Peers can help teens and young adults accept their disease and follow their treatment plans.
How young people with type 1 diabetes relate to their peers may have important effects on how well they manage the disease and how distressing it is for them, a small study suggests.
Peers can help teens and young adults accept their disease and follow their treatment plans, but youth who are too attuned to what their friends think of them may neglect disease management to fit in, the authors report in Diabetes Care.
“This was one of the first studies to ask adolescents and emerging adults with type 1 diabetes about their relations with peers at a certain point in time and one year later,” lead author Koen Raymaekers from the University of Leuven in Belgium told Reuters Health by email.
“We found that more general positive relations with peers at one point in time predicted less diabetes-specific distress one year later,” he said.
But, because young adults who were very oriented toward peers at the start had worse blood sugar control a year later, paying additional attention to peer relations during this time seems important, Raymaekers added.
The researchers recruited more than 400 Dutch-speaking young people in Belgium, aged 14 to 25, with type 1 diabetes. The participants answered questionnaires rating how they felt about the support they got from their peers as well as their perceptions of their parents’ responsiveness to their needs.
The study team also measured “peer orientation” - whether participants were more likely to listen to their parents or to their peers - with questions such as, “Would you ignore your diabetes management needs in order to make someone like you?”
The researchers had access to long-term blood sugar measurements and the young people answered questions about their treatment adherence as well as their diabetes-related distress levels.
The study team found that having supportive peers was associated with less diabetes-related distress over time. But, having extreme peer orientation was associated with greater treatment distress over time and poorer blood sugar control.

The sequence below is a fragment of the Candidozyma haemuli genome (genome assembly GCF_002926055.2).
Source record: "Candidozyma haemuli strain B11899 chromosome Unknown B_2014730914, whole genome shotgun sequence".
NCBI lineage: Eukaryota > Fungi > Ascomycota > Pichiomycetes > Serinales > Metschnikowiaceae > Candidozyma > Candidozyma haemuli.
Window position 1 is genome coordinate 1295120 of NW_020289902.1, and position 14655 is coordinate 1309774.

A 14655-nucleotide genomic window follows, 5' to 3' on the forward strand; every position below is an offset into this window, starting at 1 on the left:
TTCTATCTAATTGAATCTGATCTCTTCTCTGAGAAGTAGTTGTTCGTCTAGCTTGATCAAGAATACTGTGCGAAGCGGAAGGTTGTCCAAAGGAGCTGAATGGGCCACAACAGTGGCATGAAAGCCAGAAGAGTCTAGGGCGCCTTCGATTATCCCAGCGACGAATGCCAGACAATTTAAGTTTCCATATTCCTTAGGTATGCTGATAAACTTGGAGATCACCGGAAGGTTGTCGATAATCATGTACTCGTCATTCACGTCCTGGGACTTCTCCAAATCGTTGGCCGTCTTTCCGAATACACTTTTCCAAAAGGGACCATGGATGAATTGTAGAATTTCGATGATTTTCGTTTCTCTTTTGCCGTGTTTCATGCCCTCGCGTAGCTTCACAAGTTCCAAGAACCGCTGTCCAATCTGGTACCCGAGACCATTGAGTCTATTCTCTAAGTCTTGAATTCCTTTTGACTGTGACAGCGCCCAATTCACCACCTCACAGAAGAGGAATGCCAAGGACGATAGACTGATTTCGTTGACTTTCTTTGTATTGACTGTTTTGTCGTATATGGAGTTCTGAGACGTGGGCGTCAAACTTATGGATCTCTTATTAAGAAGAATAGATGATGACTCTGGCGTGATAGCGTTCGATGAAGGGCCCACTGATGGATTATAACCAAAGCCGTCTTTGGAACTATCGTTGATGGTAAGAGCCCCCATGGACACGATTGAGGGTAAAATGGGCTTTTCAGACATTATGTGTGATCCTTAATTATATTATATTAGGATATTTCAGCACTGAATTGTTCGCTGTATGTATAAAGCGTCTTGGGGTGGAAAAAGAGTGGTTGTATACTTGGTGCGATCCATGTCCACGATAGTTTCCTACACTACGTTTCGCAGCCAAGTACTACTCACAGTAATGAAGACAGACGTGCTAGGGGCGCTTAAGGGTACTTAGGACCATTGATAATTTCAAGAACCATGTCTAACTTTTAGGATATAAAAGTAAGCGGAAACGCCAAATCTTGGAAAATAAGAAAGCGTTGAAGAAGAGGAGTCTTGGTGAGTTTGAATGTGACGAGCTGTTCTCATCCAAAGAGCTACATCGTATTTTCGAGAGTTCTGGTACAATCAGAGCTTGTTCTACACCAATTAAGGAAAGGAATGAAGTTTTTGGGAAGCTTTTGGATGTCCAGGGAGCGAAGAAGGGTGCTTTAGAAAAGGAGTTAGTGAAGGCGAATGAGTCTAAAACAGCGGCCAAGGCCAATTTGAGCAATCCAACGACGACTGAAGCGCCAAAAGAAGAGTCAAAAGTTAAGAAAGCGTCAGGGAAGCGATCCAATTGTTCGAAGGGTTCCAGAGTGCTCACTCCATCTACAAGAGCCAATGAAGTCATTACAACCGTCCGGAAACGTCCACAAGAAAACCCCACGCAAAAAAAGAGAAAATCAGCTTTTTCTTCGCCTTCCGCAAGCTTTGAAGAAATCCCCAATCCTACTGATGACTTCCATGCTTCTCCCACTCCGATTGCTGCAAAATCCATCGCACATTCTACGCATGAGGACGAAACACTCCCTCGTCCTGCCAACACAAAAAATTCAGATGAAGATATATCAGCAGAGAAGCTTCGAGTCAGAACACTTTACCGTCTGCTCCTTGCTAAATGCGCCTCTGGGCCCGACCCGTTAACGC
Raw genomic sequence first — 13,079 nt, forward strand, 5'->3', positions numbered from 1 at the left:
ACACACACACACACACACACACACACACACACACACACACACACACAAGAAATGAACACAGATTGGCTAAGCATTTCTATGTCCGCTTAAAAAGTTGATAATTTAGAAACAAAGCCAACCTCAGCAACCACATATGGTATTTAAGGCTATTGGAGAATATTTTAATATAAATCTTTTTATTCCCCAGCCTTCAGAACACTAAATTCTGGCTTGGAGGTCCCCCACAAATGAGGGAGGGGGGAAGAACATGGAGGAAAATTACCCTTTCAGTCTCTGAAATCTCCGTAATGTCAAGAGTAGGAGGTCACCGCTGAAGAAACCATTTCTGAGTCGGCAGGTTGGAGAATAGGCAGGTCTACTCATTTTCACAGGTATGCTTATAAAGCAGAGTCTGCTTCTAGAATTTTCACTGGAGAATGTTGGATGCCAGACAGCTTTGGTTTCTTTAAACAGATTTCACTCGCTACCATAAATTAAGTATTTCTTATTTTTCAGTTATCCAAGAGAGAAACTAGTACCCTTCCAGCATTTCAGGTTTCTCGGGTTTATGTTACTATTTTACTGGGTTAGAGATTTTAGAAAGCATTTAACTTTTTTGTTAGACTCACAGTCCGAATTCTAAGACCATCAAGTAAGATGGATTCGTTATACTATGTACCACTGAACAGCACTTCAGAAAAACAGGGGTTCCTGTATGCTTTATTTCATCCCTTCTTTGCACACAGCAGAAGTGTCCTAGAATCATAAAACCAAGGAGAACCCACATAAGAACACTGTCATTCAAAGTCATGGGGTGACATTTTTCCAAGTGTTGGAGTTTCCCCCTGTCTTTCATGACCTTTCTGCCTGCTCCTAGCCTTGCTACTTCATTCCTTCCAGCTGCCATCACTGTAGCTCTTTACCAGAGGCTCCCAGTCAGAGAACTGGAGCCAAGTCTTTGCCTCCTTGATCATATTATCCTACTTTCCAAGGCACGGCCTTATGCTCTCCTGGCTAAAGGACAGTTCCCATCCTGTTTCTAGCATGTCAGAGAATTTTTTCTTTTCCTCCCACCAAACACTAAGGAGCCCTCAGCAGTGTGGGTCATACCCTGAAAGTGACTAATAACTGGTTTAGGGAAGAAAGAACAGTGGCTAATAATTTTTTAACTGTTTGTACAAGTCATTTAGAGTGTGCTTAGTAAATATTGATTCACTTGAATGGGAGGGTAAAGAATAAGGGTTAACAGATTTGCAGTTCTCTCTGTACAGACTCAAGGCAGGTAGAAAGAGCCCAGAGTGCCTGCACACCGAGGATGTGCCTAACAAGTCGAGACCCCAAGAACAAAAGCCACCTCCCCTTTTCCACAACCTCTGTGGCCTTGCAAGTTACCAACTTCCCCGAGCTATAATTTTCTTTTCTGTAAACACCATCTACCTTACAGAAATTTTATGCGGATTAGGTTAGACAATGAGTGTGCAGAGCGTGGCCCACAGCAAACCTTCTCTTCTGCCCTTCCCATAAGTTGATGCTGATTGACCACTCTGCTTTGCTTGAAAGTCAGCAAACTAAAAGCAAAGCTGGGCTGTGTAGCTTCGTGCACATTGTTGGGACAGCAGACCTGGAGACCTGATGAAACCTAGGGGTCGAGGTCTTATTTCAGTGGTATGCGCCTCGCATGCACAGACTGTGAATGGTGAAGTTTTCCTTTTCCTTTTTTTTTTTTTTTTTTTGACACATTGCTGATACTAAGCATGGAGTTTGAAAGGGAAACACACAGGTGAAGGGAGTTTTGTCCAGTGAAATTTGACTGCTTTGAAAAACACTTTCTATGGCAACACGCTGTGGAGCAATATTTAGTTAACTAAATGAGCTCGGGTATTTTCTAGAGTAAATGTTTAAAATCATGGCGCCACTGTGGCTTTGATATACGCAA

Conversely, good treatment adherence was tied to lower peer-orientation scores, less treatment distress and better blood sugar control.
Youth who reported having more responsive parents tended to have less food distress over time, the researchers also found.
“Our study indicates that as a parent/grandparent/caregiver it may be informative to ask about patients’ peer relations,” Raymaekers said.
If patients indicate that they experience difficulties with peer relations this may have an impact on their diabetes-related distress and perhaps even on treatment adherence and blood sugar control in the long term, he said.
“In addition, some patients may experience their diabetes as a burden when interacting with peers, and therefore neglect treatment in favor of fitting in with peers,” Raymaekers noted.
Therefore, he said, when there are indications of problematic relations with peers, as a parent/grandparent/caregiver one could think and talk with the patient on how to improve these relations without sacrificing treatment or feeling distressed by their diabetes.
Raymaekers added that he was not surprised to see that peers are important for patients with type 1 diabetes, but there were some specific “rather striking” findings, for example, that the 18-24 year olds who were very oriented toward peers at baseline had worse blood sugar control one year later.
There is a need for more research on this topic, which could uncover the cause and effect relationships between peer relationships and diabetes outcomes and the mechanisms at work, he said.